Hypothesis testing

• Goal: Make statement(s) regarding unknown population – Null hypothesis - Statement regarding the value(s) of unknown
parameter(s). Typically will imply no association between explanatory and response variables in our applications (will always contain an equality) – Alternative hypothesis - Statement contradictory to the null
hypothesis (will always contain an inequality) – Test statistic - Quantity based on sample data and null
hypothesis used to test between null and alternative hypotheses – Rejection region - Values of the test statistic for which we
reject the null in favor of the alternative hypothesis α = P(Type I Error) β = P(Type II Error) • Goal: Keep α, β reasonably small • Drug company has new drug, wishes to compare it • Federal regulators tell company that they must demonstrate that new drug is better than current treatment to receive approval • Firm runs clinical trial where some patients receive new drug, and others receive standard treatment • Numeric response of therapeutic effect is obtained • Null hypothesis - New drug is no better than standard trt
Alternative hypothesis - New drug is better than standard trt
Experimental (Sample) data:
Sampling Distribution of Difference in Means • In large samples, the difference in two sample means is • Under the null hypothesis, μ -μ =0 and: • σ 2 and σ 2 are unknown and estimated by s 2 and s 2 • Type I error - Concluding that the new drug is better than the
standard (H ) when in fact it is no better (H ). Ineffective drug is – Traditionally α = P(Type I error) = 0.05 • Type II error - Failing to conclude that the new drug is better
(H ) when in fact it is. Effective drug is deemed to be no better.
– Traditionally a clinically important difference (Δ) is assigned β = P(Type II error | μ -μ = Δ) ≤ .20 • Test Statistic - Difference between the Sample means,
scaled to number of standard deviations (standard errors)
from the null difference of 0 for the Population means:
Rejection Region - Set of values of the test statistic that are
consistent with H , such that the probability it falls in this
region when H is true is α (we will always set α=0.05) P-value (aka Observed Significance Level) • P-value - Measure of the strength of evidence the sample
data provides against the null hypothesis: P(Evidence This strong or stronger against H | H is true) P val : p = P(Z z Large-Sample Test H :μ -μ =0 vs H :μ -μ >0 • H : μ -μ = 0 (No difference in population means
H : μ -μ > 0 (Population Mean 1 > Pop Mean 2)
P value : P ( Z zConclusion - Reject H if test statistic falls in rejection region,
or equivalently the P-value is ≤ α • Patients - Individuals suffering from cervical dystonia
Response - Tsui score of severity of cervical dystonia
(higher scores are more severe) at week 8 of Tx • Research (alternative) hypothesis - Botox A
decreases mean Tsui score more than placebo • Groups - Placebo (Group 1) and Botox A (Group 2)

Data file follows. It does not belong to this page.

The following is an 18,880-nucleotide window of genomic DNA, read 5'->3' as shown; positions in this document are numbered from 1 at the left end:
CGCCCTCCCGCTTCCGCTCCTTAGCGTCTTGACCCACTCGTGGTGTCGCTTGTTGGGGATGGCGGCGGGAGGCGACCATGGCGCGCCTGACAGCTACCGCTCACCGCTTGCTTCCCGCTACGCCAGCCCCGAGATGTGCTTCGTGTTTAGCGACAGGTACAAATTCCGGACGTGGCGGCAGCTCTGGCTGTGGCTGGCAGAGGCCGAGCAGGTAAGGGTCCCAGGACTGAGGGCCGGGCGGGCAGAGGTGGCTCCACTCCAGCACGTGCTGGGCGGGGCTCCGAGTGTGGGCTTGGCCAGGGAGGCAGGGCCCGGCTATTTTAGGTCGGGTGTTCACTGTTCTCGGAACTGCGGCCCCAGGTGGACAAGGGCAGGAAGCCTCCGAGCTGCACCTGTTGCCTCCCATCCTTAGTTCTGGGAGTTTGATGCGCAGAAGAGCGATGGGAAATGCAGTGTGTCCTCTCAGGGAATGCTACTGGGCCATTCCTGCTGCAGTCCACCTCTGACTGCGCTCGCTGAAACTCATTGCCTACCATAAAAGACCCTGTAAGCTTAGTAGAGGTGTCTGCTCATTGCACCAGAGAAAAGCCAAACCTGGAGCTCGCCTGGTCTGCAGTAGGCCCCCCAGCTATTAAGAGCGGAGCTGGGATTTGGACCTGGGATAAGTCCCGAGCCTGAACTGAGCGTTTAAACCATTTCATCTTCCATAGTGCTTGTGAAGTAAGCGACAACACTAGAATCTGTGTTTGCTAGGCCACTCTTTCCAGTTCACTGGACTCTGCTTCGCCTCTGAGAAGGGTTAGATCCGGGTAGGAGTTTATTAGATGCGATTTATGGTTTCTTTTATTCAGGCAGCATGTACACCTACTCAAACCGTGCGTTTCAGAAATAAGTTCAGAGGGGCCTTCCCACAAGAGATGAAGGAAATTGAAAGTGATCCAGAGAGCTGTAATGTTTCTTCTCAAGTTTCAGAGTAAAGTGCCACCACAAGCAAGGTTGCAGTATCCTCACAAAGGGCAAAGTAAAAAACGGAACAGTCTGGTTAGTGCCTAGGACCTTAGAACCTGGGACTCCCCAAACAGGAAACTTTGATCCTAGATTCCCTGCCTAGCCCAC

Experimental (Sample) Results:
Test whether Botox A produces lower mean Tsui scores than placebo (α = 0.05) • P val : P(Z ≥ 2. ) Conclusion: Botox A produces lower mean Tsui scores than
placebo (since 2.82 > 1.645 and P-value < 0.05)
• Many studies don’t assume a direction wrt the • H : μ -μ = 0 H : μ -μ ≠ 0 – Do not reject μ -μ = 0 if -zP-value: 2P(Z|zPower - Probability a test rejects H (depends on μ - μ )
H True: Power = P(Type I error) = α – H False: Power = 1-P(Type II error) = 1-β · Example:
· H : μ - μ = 0 H : μ - μ > 0 · Decision Rule: Reject H (at α=0.05 significance level) if: • Now suppose in reality that μ -μ = 3.0 (H is true) • Power now refers to the probability we (correctly) reject the null hypothesis. Note that the sampling distribution of the difference in sample means is approximately normal, with mean 3.0 and standard deviation (standard error) 1.414.
• Decision Rule (from last slide): Conclude population means differ if the sample mean for group 1 is at least 2.326 higher than the sample mean for group 2 • Power for this case can be computed as: • As sample sizes increase, power increases • As population variances decrease, power increases • As the true mean difference increases, power increases Power Curves for group sample sizes of 25,50,75,100 and varying true values μ -μ with σ =σ =5.
• For given μ -μ , power increases with sample size • For given sample size, power increases with μ -μ • Goal - Choose sample sizes to have a favorable chance of
detecting a clinically meaning differenceStep 1 - Define an important difference in means:
Case 1: σ approximated from prior experience or pilot study - dfference
Case 2: σ unknown - difference must be stated in units of standard
Step 2 - Choose the desired power to detect the the clinically
meaningful difference (1-β, typically at least .80). For 2-sided test:
Trts - Rosiglitazone vs Placebo
Response - Change in Limb fat mass
Clinically Meaningful Difference - 0.5 (std dev’s)
Desired Power - 1-β = 0.80
Significance Level - α = 0.05
• Normally Distributed data - approximately 95% of individual measurements lie within 2 standard deviations of the mean • Difference between 2 sample means is approximately normally distributed in large samples (regardless of shape of distribution of individual measurements): • Thus, we can expect (with 95% confidence) that our sample mean difference lies within 2 standard errors of the true difference (1-α)100% Confidence Interval for μ -μ • Large sample Confidence Interval for μ -μ : • Standard level of confidence is 95% (z • (1-α)100% CI’s and 2-sided tests reach the same conclusions regarding whether μ -μ = 0 • Comparison of Viagra (Group 1) and Placebo (Group 2) • Data pooled from 6 double-blind trials • Response - Percent of succesful intercourse attempts in past 4 weeks (Each subject reports his own percentage)

Source: http://www.srmuniv.ac.in/downloads/Hypothesis-II.pdf

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